“Hey, you’re a technology writer, right?”
“So, I was planning to buy a new phone and just couldn’t understand why I should pay a ton of money when I can get roughly the same hardware at a significantly lower price?”
“It’s not that straightforward, and honestly, I’m not even sure I can aptly summarize the difference considering how massive the price gap is. Therefore, I’m gonna an article about it; you should wait for that to come out.”
Okay, that conversion never happened but I’ve seen people talk about it on various networks and there’s an absolutely good reason why this debate has been trending in the community for the past year.
Year after year, smartphone OEMs, in a hope to overshadow their competitors, have managed to upscale the quality of smartphones you can purchase for dirt cheap prices. 4GB RAM for $200? Sure. Dual Cameras? Sure, take that as well. The market is teeming with options, some of which are even capable of completely captivating your attention away from those shiny iPhones.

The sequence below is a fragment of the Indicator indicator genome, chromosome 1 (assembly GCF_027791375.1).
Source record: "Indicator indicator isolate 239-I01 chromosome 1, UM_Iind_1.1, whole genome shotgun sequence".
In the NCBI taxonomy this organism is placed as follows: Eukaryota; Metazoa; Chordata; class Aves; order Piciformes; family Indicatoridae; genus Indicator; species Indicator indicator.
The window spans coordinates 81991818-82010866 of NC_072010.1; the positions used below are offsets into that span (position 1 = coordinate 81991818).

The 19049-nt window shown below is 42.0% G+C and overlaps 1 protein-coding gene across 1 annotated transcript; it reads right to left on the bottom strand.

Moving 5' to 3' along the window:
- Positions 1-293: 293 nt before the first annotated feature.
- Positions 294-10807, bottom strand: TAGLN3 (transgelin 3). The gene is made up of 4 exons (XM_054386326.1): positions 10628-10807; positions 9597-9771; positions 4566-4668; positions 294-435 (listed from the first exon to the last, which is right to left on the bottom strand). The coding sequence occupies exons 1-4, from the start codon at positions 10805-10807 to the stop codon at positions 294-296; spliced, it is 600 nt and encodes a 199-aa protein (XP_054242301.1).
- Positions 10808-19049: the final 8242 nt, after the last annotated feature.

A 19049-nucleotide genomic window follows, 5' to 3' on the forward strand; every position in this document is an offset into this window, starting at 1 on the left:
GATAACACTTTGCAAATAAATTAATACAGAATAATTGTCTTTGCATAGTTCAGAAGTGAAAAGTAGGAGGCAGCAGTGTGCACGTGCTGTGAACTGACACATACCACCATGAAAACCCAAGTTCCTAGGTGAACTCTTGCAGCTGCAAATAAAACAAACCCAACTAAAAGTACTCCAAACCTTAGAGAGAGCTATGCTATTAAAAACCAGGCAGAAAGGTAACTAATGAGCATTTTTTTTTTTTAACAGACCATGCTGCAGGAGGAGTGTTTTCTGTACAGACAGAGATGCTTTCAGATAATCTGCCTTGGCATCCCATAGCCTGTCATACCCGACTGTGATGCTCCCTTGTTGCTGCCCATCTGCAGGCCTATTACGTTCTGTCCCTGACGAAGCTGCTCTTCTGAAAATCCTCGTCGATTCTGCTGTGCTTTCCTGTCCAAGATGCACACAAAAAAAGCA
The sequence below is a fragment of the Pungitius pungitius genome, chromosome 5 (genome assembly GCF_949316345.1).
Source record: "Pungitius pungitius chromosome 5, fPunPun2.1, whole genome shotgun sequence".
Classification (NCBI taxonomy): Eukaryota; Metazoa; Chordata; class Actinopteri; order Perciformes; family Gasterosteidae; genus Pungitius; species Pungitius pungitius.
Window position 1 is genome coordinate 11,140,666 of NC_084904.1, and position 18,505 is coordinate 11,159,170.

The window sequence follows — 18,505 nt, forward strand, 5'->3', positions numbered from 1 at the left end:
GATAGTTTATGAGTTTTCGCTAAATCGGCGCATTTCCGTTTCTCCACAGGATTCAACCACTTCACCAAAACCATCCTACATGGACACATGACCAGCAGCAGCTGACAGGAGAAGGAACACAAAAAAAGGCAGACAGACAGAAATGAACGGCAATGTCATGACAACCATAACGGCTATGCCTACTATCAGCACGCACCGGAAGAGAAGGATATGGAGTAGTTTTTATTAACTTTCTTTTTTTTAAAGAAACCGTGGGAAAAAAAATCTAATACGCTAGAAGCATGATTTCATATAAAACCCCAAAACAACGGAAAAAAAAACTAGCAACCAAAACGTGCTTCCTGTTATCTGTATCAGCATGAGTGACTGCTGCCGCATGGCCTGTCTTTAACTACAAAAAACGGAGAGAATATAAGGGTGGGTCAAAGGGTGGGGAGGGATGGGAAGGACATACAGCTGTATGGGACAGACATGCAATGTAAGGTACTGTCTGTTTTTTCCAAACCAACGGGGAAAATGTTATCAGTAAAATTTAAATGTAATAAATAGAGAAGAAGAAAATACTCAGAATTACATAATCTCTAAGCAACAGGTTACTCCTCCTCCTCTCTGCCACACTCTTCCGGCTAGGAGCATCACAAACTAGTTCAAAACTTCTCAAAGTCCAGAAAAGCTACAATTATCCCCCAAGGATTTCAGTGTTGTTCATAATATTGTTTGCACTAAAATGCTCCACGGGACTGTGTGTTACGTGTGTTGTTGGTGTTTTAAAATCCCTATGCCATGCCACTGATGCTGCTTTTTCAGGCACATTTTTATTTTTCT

But flagship phones still exist and are doing well for themselves. They represent the best of what’s out there and what could be arriving in the future.
“Wait, Wait, hold on a second, I’m not paying $500 extra for just experiencing a new technology which most probably isn’t even that stable and fit for everyday use.”
“What? How did you get access to this article and more importantly, who are you? Mind you, that was a made up conversion?!”
“You can call me the general consumer”
“Okay, fine, you can stay but would you let me conclude without interfering with your extremely precious views?”
“Yeah, sure, go ahead.”
In order to produce a definitive answer, I switched from my Google Pixel to perhaps what most would consider “the best budget handset”, Xiaomi’s Redmi Note 4. If you think about it, though, I would have been more comfortable with a Moto G5 Plus since it runs on a stock Android interface. However, the Redmi Note series is known for its impeccable performance and perennial demand online. Hence, it seemed more appropriate for a thorough understanding of the situation.